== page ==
“You and I eat a variety of proteins—beef, fish, plant, etc.—but we tend to give our pets the same protein over and over,” Carlson said. “It sets up our pets for short- and long-term health issues. So, rotate our insect protein into your dog’s diet every now and then. We’re prebiotic, so you’ll be resetting the gut and giving your pup a new source of protein that will fill in some gaps the other proteins might miss.”
Jiminy’s crickets are farmed in cricket barns in the U.S. and Canada. Cricket farming addresses a number of environmental issues associated with farming meat like beef or chicken. It takes up less space, requires less water consumption, eliminates the risk of waste runoff to groundwater and produces almost no methane, Carlson said, adding that cricket barns could potentially be placed in cities or built vertically to create an even smaller footprint.
Jiminy’s isn’t the only pet food manufacturer taking notice of insect protein. In November, Purina launched its Beyond Nature’s Protein line in Switzerland, with rollouts in additional markets planned for 2021. The line includes a diet made from chicken, fava beans and black soldier fly larvae, the same protein used in the Jiminy’s Good Grub recipe.
“The latest news with Purina rolling out an insect-chicken mix in Switzerland signals a potentially substantial second shift toward sustainability,” Carlson said. “Of course, Jiminy’s helped drive the first shift and continues to power the movement.”
Christine Mallar, owner of Green Dog Pet Supply in Portland, Ore., said her customers are “surprisingly open” to the emergence of insect-protein diets.
Kim McCohan, senior manager of Bend Pet Express, a retailer with stores in Bend, Ore., said cost is one thing holding insect protein back.
“I love the cricket and grub food options, but it’s cost comparative to freeze-dried at this time,” she said. “I hope it becomes more popular and results in mass producing and lower costs.”
Sustainably Made Toys and Beds
West Paw in Bozeman, Mont., and P.L.A.Y. (Pet Lifestyle and You) in San Francisco are both industry leaders in the sustainability category. Both companies are Certified B Corporations, which means they meet high standards of social and environmental impact, accountability and transparency.
“We love West Paw and their commitment to reducing their environmental footprint,” said Kim McCohan, senior manager of Bend Pet Express, a retailer with stores in Bend, Ore. “They practice responsible consumption and production methods, and our favorite is their upcycling of Zogoflex material.”
Zogoflex is the stretchy, bouncy material used in West Paw’s Zogoflex toy lines. It is BPA, phthalate and latex free, as well as nontoxic, U.S. Food & Drug Administration (FDA) compliant, dishwasher safe and unsinkable, according to officials.
It is also infinitely recyclable through the company’s Join the Loop program, which encourages pet owners to send back worn-out Zogoflex toys so the material can be recycled into new toys. West Paw also incentivizes retailers to collect used toys from their customers and send them back for credit.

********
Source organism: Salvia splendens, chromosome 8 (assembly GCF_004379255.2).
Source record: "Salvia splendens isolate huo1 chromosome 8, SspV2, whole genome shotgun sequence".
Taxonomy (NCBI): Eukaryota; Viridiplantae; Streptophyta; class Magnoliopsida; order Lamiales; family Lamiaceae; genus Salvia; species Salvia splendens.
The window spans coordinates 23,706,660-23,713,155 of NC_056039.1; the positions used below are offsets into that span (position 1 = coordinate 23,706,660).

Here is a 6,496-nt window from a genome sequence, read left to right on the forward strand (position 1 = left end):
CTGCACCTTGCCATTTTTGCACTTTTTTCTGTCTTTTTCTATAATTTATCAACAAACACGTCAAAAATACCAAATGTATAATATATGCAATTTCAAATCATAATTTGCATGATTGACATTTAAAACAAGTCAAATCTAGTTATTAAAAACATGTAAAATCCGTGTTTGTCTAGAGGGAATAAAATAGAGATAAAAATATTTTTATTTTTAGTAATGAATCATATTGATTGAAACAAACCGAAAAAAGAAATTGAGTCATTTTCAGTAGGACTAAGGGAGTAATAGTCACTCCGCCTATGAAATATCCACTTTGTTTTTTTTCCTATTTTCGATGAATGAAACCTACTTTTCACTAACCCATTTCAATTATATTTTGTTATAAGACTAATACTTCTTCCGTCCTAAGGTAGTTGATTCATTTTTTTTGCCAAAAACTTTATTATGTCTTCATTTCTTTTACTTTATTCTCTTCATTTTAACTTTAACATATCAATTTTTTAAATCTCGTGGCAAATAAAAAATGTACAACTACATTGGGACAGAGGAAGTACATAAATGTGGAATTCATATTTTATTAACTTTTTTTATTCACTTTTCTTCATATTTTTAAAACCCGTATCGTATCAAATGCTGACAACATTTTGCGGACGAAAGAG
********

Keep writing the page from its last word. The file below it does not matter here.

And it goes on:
The program has been operating since 2004 and has recycled more than 8,773 pounds of post-consumer Zogoflex since 2014, said West Paw CEO and owner Spencer Williams.
“We love West Paw for their incredibly durable toys, and the fact that we can send back chewed-up ones and they melt them down to make new toys,” said Christine Mallar, owner of Green Dog Pet Supply in Portland, Ore.
Both West Paw and P.L.A.Y. use filling made from recycled plastic bottles in their pet beds and toys. Bill Parsons, sales manager for P.L.A.Y., said the company’s PlanetFill stuffing has diverted more than 10 million bottles from landfills over the past decade. Each of the company’s Lounge Beds, which range in size from small to extra large, saves between 25 and 108 bottles.
“We are proud to say that P.L.A.Y. beds are not only one of the most eco-friendly products we produce, but also some of the most eco-friendly on the market,” Parsons said.
West Paw’s IntelliLoft filling has saved more than 15 million plastic bottles from landfills, according to the company. IntelliLoft is strong but soft, is nontoxic and washes completely clean to eliminate lingering odors, Williams added.
Dr. Bob and Susan Goldstein, founders of Earth Animal in Southport, Conn.
Earth Animal was started more than 40 years ago. What does being eco-friendly mean to your company, and how has Earth Animal’s mission to better the earth evolved over the decades?
Since 1979, Earth Animal (EA) has been dedicated to caring for animals, people and the earth. Our company is dedicated to “another way” of offering products and services for dogs and cats, which promote wellness and healing. By being eco-friendly, we recognize the interconnectedness of all life forms. This awareness evolved over time and with experience.
EA’s first eco-friendly steps were taken back in the early ’80s, when the company took a stand against chemicals being used on animals for flea and tick prevention. We embarked on the mission of formulating and offering safe alternatives to pesticides, but soon after realized that we were not only helping dogs and cats, but the Earth as well.
Back then, it became obvious that an eco-friendly movement had begun, and it was not easy being green. There was more to it beyond recycling packaging and [using] soy ink. The conscious sourcing of all of our ingredients became a focal point, starting with where they came from and who made or farmed them, and particularly with regards to animal-sourced protein.
Getting being eco-friendly right seemed overwhelming, and as the small family business grew, there was a need for a sustainability expert. Our progress sped up as EA took on folks and leaders who share the values of the company.
You could say we’ve been “eco-friendly strategic” with the hiring of our team. It has led to actions of accomplishments beyond our dreams such as a conscious partnership with the Pet Sustainability Coalition, sustainability packaging, the Flex Forward program, reduction of the pet industry’s carbon footprint and our Riverstone “craftory”—[Earth Animal’s Maryland-based plant that makes Dr. Bob’s Wisdom brand dog food]—being sustainably set up based upon water, waste and energy usage.
EA donates 1 percent of its sales to like-minded organizations, industry stewardship and mission-driven efforts that preserve and enhance the quality of life for animals, people and the Earth.
Being eco-friendly is a journey, and there are new awakenings and goals to set every day.